Tuesday, November 20, 2012

Nuclear energy project to get Slovakia help

Kenya heavily relies on hydropower for her energy needs and is exploring nuclear power to meet growing demand. Photo/ FILE

Kenya heavily relies on hydropower for her energy needs and is exploring nuclear power to meet growing demand. Photo/ FILE 

By MUTHOKI MUMO [email protected]

Kenya is turning to Eastern European countries in a bid to fast-track production of nuclear energy.

The country hopes to generate at least a fifth of its power needs, estimated at 15,000 megawatts, from nuclear energy by 2030.

To achieve this, Kenya has turned to the government of Slovakia, which on Tuesday said the two countries would conclude a nuclear education and technology transfer pact before the end of this year.

Besides providing expert advice, the Slovaks will from next year offer scholarships to Kenyans wishing to pursue nuclear technology studies in the European nation.

“There have been extensive consultations among experts from both countries. We will offer scholarships to students who will, hopefully, become future experts, working in Kenya’s nuclear plants,” said Slovakia’s State secretary for Foreign affairs, Mr Peter Burian.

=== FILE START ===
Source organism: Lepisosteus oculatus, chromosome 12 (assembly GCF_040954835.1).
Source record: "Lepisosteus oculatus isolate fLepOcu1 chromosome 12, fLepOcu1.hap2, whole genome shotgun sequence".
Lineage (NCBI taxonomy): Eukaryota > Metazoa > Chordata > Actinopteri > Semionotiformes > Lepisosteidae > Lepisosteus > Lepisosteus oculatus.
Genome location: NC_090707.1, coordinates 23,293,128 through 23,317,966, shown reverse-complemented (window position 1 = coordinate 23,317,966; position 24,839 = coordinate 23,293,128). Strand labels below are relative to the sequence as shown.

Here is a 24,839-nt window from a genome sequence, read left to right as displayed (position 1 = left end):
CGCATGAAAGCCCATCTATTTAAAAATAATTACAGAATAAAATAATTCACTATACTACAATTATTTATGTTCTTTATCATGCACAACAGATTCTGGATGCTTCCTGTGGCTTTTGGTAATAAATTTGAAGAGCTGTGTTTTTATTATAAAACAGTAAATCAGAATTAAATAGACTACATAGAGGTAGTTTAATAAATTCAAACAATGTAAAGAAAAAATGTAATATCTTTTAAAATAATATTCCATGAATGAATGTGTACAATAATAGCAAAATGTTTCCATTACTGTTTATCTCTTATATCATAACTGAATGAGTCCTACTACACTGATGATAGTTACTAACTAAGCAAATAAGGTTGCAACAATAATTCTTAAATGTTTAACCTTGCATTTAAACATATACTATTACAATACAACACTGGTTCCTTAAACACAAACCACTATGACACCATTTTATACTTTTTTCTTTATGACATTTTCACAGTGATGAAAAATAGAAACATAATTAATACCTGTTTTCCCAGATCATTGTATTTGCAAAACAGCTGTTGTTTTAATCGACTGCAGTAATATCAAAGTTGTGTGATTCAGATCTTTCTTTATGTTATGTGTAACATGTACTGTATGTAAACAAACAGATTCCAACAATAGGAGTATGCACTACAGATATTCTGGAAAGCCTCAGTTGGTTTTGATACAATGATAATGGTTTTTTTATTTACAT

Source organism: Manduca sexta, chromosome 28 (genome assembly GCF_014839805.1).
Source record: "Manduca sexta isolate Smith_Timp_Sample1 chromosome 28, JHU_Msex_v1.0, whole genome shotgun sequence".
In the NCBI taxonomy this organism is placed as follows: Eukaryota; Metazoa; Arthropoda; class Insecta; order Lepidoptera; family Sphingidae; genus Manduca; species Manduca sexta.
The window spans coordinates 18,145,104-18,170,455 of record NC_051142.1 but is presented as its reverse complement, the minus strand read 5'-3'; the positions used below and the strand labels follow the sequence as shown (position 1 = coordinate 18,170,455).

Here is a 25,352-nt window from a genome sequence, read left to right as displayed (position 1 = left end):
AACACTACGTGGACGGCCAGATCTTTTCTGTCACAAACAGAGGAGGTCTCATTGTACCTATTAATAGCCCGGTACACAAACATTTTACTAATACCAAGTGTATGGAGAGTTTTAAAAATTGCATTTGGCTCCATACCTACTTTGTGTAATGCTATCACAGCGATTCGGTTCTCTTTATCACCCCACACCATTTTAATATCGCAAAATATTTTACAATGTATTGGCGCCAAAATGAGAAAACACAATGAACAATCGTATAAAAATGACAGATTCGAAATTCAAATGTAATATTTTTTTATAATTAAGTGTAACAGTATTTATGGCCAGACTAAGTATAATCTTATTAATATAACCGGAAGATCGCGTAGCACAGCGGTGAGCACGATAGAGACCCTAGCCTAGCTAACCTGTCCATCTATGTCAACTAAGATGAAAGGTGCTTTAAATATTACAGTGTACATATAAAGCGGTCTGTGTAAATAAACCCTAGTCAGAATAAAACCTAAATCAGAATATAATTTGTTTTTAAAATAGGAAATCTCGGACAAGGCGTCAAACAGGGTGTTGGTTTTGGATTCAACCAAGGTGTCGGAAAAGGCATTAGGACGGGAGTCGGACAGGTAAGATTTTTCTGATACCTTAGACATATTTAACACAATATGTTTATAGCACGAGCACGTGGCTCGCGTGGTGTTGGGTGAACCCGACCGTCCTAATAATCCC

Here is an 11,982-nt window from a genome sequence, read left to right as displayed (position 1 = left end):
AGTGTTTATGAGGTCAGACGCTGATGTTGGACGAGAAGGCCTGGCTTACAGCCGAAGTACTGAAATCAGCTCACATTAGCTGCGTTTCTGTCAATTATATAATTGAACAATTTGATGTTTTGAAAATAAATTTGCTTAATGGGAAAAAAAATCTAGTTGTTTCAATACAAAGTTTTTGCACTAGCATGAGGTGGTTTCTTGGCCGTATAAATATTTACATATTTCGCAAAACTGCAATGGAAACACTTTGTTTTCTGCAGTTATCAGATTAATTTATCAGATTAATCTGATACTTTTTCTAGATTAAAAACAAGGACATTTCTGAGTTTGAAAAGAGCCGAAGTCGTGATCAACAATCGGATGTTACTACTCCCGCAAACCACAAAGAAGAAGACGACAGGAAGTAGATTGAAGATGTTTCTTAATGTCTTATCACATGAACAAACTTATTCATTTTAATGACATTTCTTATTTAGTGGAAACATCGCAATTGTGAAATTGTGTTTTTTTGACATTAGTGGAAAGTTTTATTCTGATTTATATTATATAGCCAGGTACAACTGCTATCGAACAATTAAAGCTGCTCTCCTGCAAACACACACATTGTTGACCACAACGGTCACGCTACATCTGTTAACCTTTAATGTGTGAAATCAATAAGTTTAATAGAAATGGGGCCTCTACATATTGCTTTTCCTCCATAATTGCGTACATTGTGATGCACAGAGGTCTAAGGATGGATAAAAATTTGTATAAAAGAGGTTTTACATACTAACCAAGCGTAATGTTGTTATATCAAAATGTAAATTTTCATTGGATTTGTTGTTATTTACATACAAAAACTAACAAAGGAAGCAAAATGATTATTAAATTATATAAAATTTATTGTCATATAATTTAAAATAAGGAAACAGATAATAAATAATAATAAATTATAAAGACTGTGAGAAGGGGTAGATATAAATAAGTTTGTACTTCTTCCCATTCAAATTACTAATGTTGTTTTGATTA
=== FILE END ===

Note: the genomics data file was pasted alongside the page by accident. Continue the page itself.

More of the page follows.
Slovakia relies on its four nuclear reactors for more than 55 per cent of total electricity generation.

Meanwhile, Kenya’s Sh250 billion nuclear electricity project is still in its infancy, with the government hoping that it will be completed by 2022.

Nuclear power is supposed to help Kenya bridge its energy deficit. The country generates 1,500 megawatts of power, more than half of which is hydropower.

Low power generation has been a disincentive for some production firms hoping to set up base in Kenya.  In comparison, South Africa produces 40,000 megawatts of power a year.

The nuclear electricity project has faced several setbacks, with concerns that Kenya might not be able to raise the funds needed to see it to completion.

In February, the United Nations Environment Programme (UNEP) released a report that urged the country to forsake expensive nuclear energy dream in favour of more affordable renewable energy. The country is also yet to develop the necessary human resources to sustainably run a nuclear power plant.

According to Mr Burian, officials from Kenya’s Nuclear Electricity Project Committee, including chairman Ochilo Ayacko, have over the past one year toured technical universities in the European nation to learn from best practices.

He was speaking during a press briefing on the ongoing Kenya-Slovakia Development Cooperation Forum in Nairobi. A delegation of Slovaks from various sectors, including infrastructure and technology, have since Monday been interacting with Kenyan government officials with the aim of deepening economic links.

However, closer relations in tourism seem to be slow, with a planned charter plane from Slovakia that was supposed to land in Nairobi in June having been cancelled repeatedly as passengers shied away from Kenya.

The strategy to go after tourism markets in Slovakia and other Eastern European countries was informed by slackening inflows from traditional markets in Western Europe.